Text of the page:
A multimillion-dollar legal battle over the role of cloning in the elite quarter horse industry opened Wednesday in an Amarillo federal courtroom in an antitrust case pitting two area horse breeders against the 280,000-member American Quarter Horse Association.
Last year, rancher Jason Abraham of Canadian and Amarillo veterinarian Gregg Veneklasen sued the AQHA, seeking to overturn the association’s Rule 227a, which bars cloned horses from the AQHA registry. The plaintiffs are seeking more than $6 million in damages.
Nancy Stone, attorney for the plaintiffs, argued that the association, through its Stud Rule Book committee and top AQHA officials, violated federal antitrust laws by preventing cloning registration and abused its authority by exercising monopoly control over the industry.
Stone cited as an example, a statement from Frank Merrill, a former AQHA president, who said during an AQHA meeting that the association would allow registration of cloned horses “over my dead body.”
Stone told jurors that registration with the AQHA is vital to elite horse breeders and that AQHA is reducing the supply of elite quarter horses in the overall market by not allowing clones in its registry.
“The big money is in breeding,” she said. “Registration is absolutely essential for a quarter horse to be worth anything.”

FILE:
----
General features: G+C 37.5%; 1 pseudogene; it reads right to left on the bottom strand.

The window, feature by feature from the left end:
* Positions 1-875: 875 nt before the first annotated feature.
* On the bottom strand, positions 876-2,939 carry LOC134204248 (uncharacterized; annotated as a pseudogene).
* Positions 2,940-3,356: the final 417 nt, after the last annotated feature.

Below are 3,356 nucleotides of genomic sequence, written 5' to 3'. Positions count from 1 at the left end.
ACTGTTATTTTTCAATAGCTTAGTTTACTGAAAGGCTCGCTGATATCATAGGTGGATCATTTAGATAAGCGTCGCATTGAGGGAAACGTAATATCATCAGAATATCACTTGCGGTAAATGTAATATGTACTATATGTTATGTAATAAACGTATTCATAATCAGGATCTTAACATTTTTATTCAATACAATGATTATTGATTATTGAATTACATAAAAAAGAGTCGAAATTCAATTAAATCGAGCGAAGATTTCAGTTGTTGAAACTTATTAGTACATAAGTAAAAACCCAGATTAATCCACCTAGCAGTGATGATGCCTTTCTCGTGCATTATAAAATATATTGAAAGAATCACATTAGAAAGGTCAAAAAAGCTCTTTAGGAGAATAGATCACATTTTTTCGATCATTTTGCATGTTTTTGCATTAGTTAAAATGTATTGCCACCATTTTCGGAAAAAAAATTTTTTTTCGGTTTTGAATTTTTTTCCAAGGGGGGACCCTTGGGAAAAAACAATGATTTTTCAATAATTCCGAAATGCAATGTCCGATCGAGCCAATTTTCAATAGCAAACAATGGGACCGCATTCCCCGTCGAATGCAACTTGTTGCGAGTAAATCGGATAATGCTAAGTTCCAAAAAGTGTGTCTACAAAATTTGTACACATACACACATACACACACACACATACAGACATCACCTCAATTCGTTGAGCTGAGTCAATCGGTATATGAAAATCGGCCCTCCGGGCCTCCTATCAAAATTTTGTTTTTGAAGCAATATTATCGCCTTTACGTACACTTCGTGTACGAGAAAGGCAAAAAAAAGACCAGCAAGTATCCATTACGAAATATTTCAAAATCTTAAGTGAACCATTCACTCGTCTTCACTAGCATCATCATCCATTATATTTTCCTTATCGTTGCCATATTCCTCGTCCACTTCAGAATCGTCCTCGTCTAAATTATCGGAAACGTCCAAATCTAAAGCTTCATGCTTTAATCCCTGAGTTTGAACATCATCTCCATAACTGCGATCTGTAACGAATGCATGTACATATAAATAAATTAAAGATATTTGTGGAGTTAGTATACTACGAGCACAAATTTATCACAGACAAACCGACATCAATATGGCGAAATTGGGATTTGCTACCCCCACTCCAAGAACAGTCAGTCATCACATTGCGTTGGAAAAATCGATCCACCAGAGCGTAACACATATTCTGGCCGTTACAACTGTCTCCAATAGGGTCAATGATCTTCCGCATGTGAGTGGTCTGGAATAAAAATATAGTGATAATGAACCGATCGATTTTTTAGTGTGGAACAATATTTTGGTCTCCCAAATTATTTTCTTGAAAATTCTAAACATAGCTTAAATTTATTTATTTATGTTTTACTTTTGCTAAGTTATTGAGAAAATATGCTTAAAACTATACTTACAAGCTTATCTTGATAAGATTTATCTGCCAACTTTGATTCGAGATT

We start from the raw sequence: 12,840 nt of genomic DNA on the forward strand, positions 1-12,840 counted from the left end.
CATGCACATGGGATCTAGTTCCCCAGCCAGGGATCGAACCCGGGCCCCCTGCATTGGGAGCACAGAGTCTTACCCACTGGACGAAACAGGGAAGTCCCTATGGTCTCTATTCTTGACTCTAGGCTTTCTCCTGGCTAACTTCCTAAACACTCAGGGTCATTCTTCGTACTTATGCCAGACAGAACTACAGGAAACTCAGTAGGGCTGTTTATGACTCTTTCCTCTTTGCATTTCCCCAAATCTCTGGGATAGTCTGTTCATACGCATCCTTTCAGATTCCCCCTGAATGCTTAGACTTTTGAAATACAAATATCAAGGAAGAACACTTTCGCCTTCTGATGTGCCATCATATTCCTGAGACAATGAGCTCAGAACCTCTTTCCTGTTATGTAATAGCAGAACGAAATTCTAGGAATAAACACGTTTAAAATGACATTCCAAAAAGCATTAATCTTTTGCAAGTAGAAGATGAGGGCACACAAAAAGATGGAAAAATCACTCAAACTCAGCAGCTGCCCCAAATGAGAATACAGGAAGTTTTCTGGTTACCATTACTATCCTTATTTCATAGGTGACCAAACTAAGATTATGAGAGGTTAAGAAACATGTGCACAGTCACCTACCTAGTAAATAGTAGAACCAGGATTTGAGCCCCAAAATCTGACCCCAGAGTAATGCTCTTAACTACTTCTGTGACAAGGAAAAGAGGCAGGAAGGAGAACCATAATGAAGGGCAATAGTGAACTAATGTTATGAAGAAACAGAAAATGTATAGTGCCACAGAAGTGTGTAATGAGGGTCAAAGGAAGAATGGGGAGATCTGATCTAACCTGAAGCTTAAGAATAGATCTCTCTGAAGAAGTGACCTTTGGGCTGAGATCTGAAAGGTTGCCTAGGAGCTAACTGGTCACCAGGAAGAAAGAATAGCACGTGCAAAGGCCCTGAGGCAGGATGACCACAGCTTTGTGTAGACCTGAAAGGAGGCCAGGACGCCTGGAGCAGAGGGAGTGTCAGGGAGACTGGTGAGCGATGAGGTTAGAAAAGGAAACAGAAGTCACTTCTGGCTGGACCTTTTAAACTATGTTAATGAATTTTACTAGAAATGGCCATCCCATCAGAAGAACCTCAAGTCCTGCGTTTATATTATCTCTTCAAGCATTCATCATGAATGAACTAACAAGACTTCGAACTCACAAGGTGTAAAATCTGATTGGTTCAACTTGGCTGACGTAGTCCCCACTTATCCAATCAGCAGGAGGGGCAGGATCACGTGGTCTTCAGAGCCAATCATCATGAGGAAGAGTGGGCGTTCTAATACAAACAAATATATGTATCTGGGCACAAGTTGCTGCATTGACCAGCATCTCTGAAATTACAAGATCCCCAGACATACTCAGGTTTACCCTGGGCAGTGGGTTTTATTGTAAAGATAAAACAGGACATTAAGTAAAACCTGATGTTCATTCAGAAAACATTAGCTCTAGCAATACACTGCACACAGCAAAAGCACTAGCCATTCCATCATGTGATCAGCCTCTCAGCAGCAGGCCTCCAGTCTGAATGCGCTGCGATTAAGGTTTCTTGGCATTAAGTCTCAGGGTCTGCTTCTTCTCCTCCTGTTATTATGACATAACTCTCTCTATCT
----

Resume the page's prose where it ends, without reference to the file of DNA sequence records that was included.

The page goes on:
The plaintiffs argue that their cloning process — somatic cell nuclear transfer — is the most recent method of selective breeding, similar to in vitro fertilization and artificial insemination processes widely used in animal reproduction.
Wade Arnold, an attorney for the AQHA, rejected the plaintiffs’ claims that the organization’s top officials maintained monopoly control over the quarter horse industry and said rule changes require a vote by a 350-person board of directors. The AQHA, as a private organization, should be able to control its own affairs.
“They ought to have the right to make their own rules if those rules are reasonable and lawful,” Arnold said in his opening statement to the jury.
The association, he said, surveyed about 3,000 of its members a few years ago and more than 86 percent of the 1,000 people who responded said they were against cloning.
Cloned horses, he said, do not have a sire and a dame and therefore are not eligible to be registered. Although the organization has allowed horse breeders to register horses conceived through other means, such as embryo transfer, cloning is “a completely different animal,” he said.
The plaintiffs, Arnold argued, could establish their own registry that could someday compete with AQHA.
Arnold also said the plaintiffs and Austin-based ViaGen, which owns the patents to its horse cloning technology, said to reap substantial sums if the plaintiffs prevail.
Abraham, he said, has a contract that will grant him 10 percent of ViaGen’s royalties for cloned horses if the plaintiffs win their case.
“This is big money,” he said.
The case is expected to take more than two weeks to try.
The AQHA issues and maintains pedigree records of all American Quarter Horses. The American Quarter Horse market features thousands of sanctioned races each year, and those events doled out more than $131.5 million in purse money last year, according to the AQHA.